All good storytellers know to start at the beginning and go from there. But covering the 7-year gap since my last blogging activity and for a few years before that my postings were so occasional as to constitute fruitless attempts to resuscitate the site or fake news as a sign of life to prevent the blog-masters at Harvard from pulling the plug on Dowbrigade once and for all. A lot has changed since then, in the internal and external realities, but rather than go back a decade, let us go back just a year, to the beginning of a new cycle.
For some time, the main literary light in the Dowbrigade household was our better half, Norma Yvonne, who recently published “Lexico Manaba”, a compendium of words and expressions unique to Manabi, the Ecuadorian province in which we have settled down. She now working on a second edition as well as a book of memoirs and travelogs. One of the things we have in common, along with reading books and writing, was starting the day with the local daily, in our current case El Diario from Portoviejo, the provincial capital. Of course, we also subscribe digitally to the NY Times and the Boston Globe, but there is no better way to take the pulse of a community, feel its history and culture, its fears and hopes, its local secrets and bargains, than the daily newspaper.
Now, unlike yours truly, Norma is a perfectionist and always helpful with her ability to catch and point out errors. So, when her list of typos, grammar lapses and content suggestions grew to multiple pages, she called and made an appointment to talk to the the owner/publisher of both El Diario (weekday run of 140,000) and La Marea here in Manta (110,000). She asked me to come with, for moral support and because sometimes she gets tounge-tied when put on the spot, whereas the Dowbrigade, egotist that he is, blooms in the spotlight, at least in his own mind. And so it was, that during a fascinating conversation during which my long and spotty jpurnalistic history since starting as a copy boy at the Rochester Democrat and Chronicle was revealed. While the owner enjoyed and adopted several of Norma’s ideas, he invited me to start a weekly column about the growing ex-pat community In Manta and its surrounding beaches. It seemed like a timely offer, given that we were recently retired and looking to add to my old-fogey activity list which so far included tennis, bowling, vegetable gardening, scientific translations and plenty of reading and TV.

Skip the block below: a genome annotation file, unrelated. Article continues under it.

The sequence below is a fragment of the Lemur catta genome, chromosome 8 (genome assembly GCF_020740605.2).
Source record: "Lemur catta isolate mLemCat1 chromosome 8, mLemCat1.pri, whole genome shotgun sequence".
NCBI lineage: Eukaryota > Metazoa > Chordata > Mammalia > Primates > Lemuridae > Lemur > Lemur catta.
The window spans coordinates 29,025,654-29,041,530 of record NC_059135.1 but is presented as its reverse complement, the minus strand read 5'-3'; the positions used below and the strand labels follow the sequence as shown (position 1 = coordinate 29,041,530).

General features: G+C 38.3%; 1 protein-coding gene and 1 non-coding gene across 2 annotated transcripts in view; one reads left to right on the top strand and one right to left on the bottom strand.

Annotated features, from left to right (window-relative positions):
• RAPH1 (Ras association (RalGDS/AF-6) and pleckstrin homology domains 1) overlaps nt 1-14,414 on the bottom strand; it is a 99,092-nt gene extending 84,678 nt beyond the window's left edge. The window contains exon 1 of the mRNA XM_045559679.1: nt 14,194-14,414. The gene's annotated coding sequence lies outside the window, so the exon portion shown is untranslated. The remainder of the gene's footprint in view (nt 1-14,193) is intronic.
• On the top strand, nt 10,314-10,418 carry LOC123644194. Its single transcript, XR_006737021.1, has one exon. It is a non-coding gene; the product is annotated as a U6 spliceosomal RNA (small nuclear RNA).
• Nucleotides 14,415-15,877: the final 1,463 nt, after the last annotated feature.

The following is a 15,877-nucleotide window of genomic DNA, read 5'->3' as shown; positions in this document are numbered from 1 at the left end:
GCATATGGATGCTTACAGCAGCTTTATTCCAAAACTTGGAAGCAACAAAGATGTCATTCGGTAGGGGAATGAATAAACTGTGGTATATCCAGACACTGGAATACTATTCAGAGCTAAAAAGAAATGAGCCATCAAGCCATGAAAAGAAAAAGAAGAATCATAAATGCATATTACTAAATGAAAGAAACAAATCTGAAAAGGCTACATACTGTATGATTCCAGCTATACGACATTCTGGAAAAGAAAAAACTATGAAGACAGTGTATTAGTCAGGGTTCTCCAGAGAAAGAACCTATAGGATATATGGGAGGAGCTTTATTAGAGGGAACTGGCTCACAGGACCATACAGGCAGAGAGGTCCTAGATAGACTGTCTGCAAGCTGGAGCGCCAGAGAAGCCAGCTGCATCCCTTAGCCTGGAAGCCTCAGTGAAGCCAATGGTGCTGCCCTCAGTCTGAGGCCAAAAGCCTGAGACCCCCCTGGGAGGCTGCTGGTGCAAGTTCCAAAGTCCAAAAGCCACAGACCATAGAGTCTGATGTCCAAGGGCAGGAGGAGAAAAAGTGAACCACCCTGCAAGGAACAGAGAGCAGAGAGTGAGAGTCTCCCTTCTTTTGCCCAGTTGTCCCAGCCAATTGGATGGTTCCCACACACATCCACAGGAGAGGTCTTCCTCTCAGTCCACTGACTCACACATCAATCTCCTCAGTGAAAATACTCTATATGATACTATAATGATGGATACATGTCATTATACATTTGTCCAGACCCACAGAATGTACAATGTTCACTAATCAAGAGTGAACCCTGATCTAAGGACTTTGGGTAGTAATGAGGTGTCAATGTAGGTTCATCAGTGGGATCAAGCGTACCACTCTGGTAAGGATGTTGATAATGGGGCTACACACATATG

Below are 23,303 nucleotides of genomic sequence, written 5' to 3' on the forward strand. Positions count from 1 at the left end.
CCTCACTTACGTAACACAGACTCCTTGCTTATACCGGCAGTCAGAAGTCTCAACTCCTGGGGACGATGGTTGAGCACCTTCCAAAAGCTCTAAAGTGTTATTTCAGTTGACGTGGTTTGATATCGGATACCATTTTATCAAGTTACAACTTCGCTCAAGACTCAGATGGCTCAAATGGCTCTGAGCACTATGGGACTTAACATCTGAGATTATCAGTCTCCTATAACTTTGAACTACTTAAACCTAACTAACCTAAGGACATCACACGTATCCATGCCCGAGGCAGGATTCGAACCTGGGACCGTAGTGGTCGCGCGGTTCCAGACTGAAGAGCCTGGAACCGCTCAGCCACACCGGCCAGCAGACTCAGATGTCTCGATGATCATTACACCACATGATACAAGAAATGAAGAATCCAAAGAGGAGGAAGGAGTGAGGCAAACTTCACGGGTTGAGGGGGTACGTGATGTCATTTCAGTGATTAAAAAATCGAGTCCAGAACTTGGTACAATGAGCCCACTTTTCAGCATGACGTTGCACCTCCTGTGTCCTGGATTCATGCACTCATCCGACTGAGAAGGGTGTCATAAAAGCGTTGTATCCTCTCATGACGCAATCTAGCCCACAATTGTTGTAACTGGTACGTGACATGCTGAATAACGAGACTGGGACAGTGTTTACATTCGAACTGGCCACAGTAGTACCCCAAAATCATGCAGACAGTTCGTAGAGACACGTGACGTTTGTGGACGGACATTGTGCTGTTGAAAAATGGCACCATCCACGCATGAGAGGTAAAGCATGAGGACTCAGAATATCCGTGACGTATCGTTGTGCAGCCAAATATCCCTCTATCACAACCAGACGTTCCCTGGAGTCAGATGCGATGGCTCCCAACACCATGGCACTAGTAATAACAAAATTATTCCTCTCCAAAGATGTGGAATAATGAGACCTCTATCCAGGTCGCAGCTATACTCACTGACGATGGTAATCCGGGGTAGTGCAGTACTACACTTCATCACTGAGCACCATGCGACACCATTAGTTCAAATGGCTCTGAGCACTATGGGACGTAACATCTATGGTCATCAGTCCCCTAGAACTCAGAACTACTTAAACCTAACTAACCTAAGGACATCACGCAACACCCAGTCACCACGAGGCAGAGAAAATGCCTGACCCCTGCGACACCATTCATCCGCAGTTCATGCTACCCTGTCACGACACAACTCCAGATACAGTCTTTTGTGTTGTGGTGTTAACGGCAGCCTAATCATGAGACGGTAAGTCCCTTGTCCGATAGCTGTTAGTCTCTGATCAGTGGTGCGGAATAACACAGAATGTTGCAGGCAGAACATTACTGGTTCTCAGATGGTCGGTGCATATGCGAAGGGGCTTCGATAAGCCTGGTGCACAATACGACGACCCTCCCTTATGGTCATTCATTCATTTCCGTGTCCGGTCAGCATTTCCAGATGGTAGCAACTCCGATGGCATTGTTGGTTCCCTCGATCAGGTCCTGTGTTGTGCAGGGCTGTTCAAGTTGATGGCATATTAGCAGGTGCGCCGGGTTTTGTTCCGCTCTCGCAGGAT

Thus began, or continued, my career as a journalist. The irony was that although I had been coming to Ecuador for over 40 years, I had “gone native” to such an extent that I had virtually no contact with the actual ex-pat community. So I started going to their weekly beach lunches, US holiday celebrations and joined the Gutterfingers bowling team. Our columns were well received, but as they mostly concerned Manta and beach people, after a couple of months they were dropped from the Portoviejo paper (serving the capital El Diario is considered more influential and classier) and continued to run in La Marea here in Manta.
After the quarantine hit, it got harder and harder to find ex-pat based themes to write about, so we started broadening our topic list to include biodiversity, traffic fatalities, man vs. mosquito, the correct ways to kiss and hug in the pandemic, and others even further afield. Eventually the publisher noticed and called, we were sure when we answered, that our latest foray into journalism was at an end, only to find that since there was little action on the ex-pat beat he was moving me to the Op-ed page of the more prestigious El Diario. That was a month ago, and so far, so good. I now have over 50 columns, which I have been gradually uploading to a well-organized wiki. Over 80% are up now, most in both English and Spanish. You can read them all at gringomanaba.pbworks.com.
So, feeling all creative and productive, I went to see if I had a backup for the ten years the Dowbrigade blog was active, only to find, to my immense surprise, that it still existed, and that somehow I remembered my WordPress password. So we will see together where this leads. Stay tuned.